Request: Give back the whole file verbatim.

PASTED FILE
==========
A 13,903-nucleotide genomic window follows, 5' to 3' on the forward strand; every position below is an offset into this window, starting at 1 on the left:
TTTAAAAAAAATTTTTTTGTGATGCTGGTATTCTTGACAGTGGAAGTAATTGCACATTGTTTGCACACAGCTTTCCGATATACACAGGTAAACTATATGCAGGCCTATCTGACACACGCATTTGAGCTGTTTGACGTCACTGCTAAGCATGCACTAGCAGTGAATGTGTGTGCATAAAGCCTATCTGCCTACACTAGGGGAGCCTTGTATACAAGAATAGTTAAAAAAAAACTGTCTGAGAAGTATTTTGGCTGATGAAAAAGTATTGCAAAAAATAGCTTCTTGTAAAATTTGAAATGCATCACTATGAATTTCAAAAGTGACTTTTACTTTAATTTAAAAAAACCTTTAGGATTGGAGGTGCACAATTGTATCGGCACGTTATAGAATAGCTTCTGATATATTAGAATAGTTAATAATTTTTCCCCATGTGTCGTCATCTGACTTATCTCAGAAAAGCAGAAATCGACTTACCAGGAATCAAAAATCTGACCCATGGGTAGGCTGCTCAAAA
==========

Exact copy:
A 13,903-nucleotide genomic window follows, 5' to 3' on the forward strand; every position below is an offset into this window, starting at 1 on the left:
TTTAAAAAAAATTTTTTTGTGATGCTGGTATTCTTGACAGTGGAAGTAATTGCACATTGTTTGCACACAGCTTTCCGATATACACAGGTAAACTATATGCAGGCCTATCTGACACACGCATTTGAGCTGTTTGACGTCACTGCTAAGCATGCACTAGCAGTGAATGTGTGTGCATAAAGCCTATCTGCCTACACTAGGGGAGCCTTGTATACAAGAATAGTTAAAAAAAAACTGTCTGAGAAGTATTTTGGCTGATGAAAAAGTATTGCAAAAAATAGCTTCTTGTAAAATTTGAAATGCATCACTATGAATTTCAAAAGTGACTTTTACTTTAATTTAAAAAAACCTTTAGGATTGGAGGTGCACAATTGTATCGGCACGTTATAGAATAGCTTCTGATATATTAGAATAGTTAATAATTTTTCCCCATGTGTCGTCATCTGACTTATCTCAGAAAAGCAGAAATCGACTTACCAGGAATCAAAAATCTGACCCATGGGTAGGCTGCTCAAAA